Best practice for ! functions

#1

I often try to write mutating functions to avoid unnecessary allocation. But sometimes I have to use the same function and allocate a new array. This usually means that I have to create a new function with almost the same content.

A = randn(3)
function foo!(A)
    A .= A ./ 2
    return nothing
end


function foo()
    A = randn(3)
    A .= A ./ 2
    return A
end

Is there a good practise to avoid copy/paste of mutating functions into normal functions? Would this example is considered a right approach?

function foo2()
    A = randn(3)
    foo!(A)
    return A
end

Thanks!

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#2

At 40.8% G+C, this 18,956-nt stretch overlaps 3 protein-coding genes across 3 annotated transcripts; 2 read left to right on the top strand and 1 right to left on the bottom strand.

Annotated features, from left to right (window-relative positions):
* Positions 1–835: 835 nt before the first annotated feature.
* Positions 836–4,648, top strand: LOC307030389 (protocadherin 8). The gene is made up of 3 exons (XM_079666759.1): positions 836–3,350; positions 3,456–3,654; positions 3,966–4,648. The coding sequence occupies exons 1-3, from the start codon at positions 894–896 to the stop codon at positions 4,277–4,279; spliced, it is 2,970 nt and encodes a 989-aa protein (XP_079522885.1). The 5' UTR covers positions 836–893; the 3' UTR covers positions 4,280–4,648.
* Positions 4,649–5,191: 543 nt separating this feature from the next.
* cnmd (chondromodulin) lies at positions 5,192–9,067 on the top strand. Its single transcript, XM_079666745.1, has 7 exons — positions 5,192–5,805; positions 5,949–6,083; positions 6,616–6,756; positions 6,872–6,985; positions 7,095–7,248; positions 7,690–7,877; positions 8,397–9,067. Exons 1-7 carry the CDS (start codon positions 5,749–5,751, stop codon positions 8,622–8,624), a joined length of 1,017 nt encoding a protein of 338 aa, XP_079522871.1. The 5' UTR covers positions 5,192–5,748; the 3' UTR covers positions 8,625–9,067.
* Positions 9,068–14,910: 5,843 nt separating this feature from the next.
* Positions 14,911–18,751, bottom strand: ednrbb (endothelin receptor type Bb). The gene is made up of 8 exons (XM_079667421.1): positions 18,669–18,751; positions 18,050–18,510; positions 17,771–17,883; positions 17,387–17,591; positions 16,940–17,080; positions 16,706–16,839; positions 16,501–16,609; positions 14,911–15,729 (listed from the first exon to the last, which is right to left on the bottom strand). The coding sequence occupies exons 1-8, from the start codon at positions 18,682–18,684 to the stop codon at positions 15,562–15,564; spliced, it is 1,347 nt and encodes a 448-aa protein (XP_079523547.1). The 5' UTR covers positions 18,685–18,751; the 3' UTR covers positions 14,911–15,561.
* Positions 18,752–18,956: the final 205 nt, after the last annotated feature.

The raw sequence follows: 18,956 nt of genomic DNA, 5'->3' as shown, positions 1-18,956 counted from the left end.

Yes, that’s a good pattern to use. You can express it more concisely like this:

function foo!(A)
    A .= A ./ 2
    return A
end

foo() = foo!(randn(3))
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#3

thanks! what if I have multiple function arguments, for which I also would like to specify types?

C=0.5
function foo(C::Float64)
    A = randn(3)
    A .= A ./ 2 .+ C
    return A
end

A = randn(3)
function foo!(A,C::Float64)
    A .= A ./ 2 .+ C
    return nothing
end

foo2(C::Float64) = foo!(randn(3),C::Float64)

the last expression does not work

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#4

It does work — it’s just that your foo! function returns nothing. I think you want it to return A instead.

Note that you don’t need to annotate C with a type when calling foo;

foo2(C::Float64) = foo!(randn(3), C)

will work just as well.

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